Creating an opening for a larger international agreement, China and the United States on Wednesday announced new targets for greenhouse gas emissions that are intended to help curb global climate change.
As part of the arrangement, announced by the White House, the United States would cut net greenhouse gas emissions 26-28 percent below 2005 levels in the next 11 years.
At the same time, President Xi Jinping of China agreed that China for the first time would set a date when its emissions would hit a peak, after which it would begin cutting its use of fossil fuels. According to the White House, China will aim to peak its carbon dioxide emissions “around 2030,” with the intention of trying to hit that target sooner. At the same time, China would work to increase the non-fossil fuel share of its energy use to 20 percent by 2030.
China and the United States account for more than one third of the world’s greenhouse gas emissions.
“Today’s joint announcement, the culmination of months of bilateral dialogue, highlights the critical role the two countries must play in addressing climate change,” the White House said.
The agreement, the White House said, “will also inject momentum into the global climate negotiations” in advance of a meeting in Paris next year aimed at producing an international agreement on emissions reductions.
The accord immediately drew fire from Sen. Mitch McConnell, R-Ky., who is expected to be Senate majority leader during the last two years of President Barack Obama’s presidency.
“Our economy can’t take the president’s ideological war on coal that will increase the squeeze on middle-class families and struggling miners. This unrealistic plan, that the president would dump on his successor, would ensure higher utility rates and far fewer jobs,” he said in a statement. “Easing the burden already created by EPA regulations will continue to be a priority for me in the new Congress.”
Unable to get congressional approval to reduce greenhouse gas emissions, Obama in his first term used Environmental Protection Agency authority to reduce carbon emissions from power plants, vehicles and other sources. That plan has helped the administration in negotiations with China, which previously had said that developed countries should take the lead in efforts to reduce greenhouse gas emissions.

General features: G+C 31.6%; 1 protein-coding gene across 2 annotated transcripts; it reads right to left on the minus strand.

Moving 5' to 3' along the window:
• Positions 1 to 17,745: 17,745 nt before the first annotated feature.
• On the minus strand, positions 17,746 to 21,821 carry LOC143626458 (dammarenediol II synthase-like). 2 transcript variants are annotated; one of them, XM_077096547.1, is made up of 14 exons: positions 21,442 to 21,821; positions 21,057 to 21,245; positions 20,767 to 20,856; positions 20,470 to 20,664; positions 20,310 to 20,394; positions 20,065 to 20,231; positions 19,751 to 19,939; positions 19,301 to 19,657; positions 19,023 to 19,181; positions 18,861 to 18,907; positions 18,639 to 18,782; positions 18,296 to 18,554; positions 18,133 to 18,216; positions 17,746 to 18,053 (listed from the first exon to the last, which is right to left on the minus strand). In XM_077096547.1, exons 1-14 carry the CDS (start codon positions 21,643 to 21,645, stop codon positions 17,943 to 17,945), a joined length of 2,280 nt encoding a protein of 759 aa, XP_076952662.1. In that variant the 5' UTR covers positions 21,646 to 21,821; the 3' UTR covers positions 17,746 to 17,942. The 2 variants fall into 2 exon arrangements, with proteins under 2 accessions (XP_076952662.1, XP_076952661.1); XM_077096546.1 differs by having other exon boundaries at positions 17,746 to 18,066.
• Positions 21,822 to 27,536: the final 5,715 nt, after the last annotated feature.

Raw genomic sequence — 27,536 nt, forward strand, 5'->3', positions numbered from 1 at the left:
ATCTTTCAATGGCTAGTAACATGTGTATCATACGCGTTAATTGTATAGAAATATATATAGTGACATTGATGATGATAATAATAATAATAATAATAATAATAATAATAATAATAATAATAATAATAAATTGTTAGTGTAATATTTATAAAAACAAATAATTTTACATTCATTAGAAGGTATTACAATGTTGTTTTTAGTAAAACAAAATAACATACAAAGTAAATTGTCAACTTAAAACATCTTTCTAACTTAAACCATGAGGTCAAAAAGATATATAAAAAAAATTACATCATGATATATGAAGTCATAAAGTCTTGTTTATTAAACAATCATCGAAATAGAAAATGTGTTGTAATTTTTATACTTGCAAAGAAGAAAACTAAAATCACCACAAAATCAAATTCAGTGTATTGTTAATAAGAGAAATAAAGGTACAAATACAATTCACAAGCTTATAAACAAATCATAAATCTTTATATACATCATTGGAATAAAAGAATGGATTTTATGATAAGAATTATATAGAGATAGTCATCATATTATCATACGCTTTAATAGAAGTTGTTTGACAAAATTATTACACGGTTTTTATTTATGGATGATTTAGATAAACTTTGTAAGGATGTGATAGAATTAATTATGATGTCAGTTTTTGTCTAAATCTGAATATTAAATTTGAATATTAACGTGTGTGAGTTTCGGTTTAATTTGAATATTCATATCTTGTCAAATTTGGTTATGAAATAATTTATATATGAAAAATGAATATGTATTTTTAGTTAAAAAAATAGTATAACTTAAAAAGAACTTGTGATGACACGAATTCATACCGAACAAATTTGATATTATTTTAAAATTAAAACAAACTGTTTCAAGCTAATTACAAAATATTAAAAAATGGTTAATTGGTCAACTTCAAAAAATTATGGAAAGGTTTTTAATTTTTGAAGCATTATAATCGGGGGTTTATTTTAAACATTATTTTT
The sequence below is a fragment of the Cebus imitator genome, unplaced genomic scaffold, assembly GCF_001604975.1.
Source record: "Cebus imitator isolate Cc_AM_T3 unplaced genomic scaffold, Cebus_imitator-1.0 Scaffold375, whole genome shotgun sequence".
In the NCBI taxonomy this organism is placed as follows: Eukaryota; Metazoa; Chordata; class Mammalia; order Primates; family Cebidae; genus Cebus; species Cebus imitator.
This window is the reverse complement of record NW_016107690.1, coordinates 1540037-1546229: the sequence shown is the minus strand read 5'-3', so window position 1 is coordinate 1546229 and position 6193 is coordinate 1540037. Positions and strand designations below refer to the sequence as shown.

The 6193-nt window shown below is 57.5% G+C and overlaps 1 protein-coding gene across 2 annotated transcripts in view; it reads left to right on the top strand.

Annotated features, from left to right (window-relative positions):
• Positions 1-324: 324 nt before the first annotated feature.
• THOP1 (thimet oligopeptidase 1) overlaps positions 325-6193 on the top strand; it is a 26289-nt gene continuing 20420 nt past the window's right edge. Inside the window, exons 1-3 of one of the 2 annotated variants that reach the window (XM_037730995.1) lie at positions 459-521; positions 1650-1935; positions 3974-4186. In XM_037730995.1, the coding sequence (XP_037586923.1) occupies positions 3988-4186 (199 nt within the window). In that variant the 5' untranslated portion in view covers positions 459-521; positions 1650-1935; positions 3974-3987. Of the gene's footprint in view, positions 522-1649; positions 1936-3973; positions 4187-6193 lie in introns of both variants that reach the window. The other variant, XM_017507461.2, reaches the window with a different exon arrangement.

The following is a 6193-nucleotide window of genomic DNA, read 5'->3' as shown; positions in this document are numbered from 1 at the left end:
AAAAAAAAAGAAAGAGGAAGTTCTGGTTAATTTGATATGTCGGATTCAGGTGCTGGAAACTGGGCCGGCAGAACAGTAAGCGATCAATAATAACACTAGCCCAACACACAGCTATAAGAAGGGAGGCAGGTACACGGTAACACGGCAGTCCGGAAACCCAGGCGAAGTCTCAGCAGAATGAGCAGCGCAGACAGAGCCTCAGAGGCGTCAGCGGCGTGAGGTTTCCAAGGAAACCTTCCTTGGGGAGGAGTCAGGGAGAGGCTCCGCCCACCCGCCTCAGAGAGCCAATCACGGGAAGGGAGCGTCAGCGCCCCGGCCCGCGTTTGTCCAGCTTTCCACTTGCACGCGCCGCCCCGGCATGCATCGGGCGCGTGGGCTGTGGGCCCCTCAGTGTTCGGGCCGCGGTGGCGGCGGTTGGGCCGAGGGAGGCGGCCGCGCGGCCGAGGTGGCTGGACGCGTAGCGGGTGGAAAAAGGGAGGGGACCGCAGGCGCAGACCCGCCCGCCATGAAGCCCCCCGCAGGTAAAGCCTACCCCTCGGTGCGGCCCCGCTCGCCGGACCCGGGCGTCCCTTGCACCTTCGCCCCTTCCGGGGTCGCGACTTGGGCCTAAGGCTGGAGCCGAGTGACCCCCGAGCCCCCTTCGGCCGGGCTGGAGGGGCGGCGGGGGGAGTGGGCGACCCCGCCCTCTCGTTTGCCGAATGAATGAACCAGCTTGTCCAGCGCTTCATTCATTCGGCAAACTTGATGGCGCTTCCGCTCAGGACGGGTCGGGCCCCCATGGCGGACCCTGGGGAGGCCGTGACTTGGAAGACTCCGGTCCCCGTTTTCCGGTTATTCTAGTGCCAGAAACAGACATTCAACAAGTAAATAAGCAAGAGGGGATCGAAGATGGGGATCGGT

With Wednesday’s announcement, the United States agreed to step up efforts to reduce such emissions, although not as quickly as many scientists and environmentalists have called for.
According to the White House, the new U.S. goal will double the current pace of carbon pollution reduction – 1.2 percent per year on average – to 2.3-2.8 percent per year on average between 2020 and 2025. Administration officials say this “ambitious target” will keep the United States on a trajectory to reduce overall emissions roughly 80 percent by 2050.
In recent years, China has become the world’s largest investor in renewable energy and has taken other steps to reduce industrial emissions, in part because of public unrest over severe air pollution.
The announced agreement will speed China’s development of renewable energy sources by 2030. According to the White House, the pact will require China to deploy an additional 800-1,000 gigawatts of nuclear, wind, solar and other zero-emission capacity by 2030 – “more than all the coal-fired power plants that exist in China today and close to total current electricity generation capacity in the United States.”
Xi and Obama hold their final meeting Wednesday in the president’s three-day trip to China, which hosted this year’s Asia Pacific Economic Cooperation summit. Separate from Wednesday’s China-U.S. agreement, the 20 countries of APEC agreed on several measures to improve energy efficiency and reduce greenhouse gas emissions. These include:
— A goal to double the share of renewable energy in APEC's overall energy mix by 2030.
— A renewed commitment to phase out “inefficient fossil fuel subsidies that encourage wasteful energy consumption.”
— Steps to retrofit and protect energy infrastructure to natural disasters and climate change, a response to the nuclear disaster in Fukushima, Japan.
APEC countries, which include China, the United States, Japan, South Korea and Russia, account for 60 percent of global energy demand.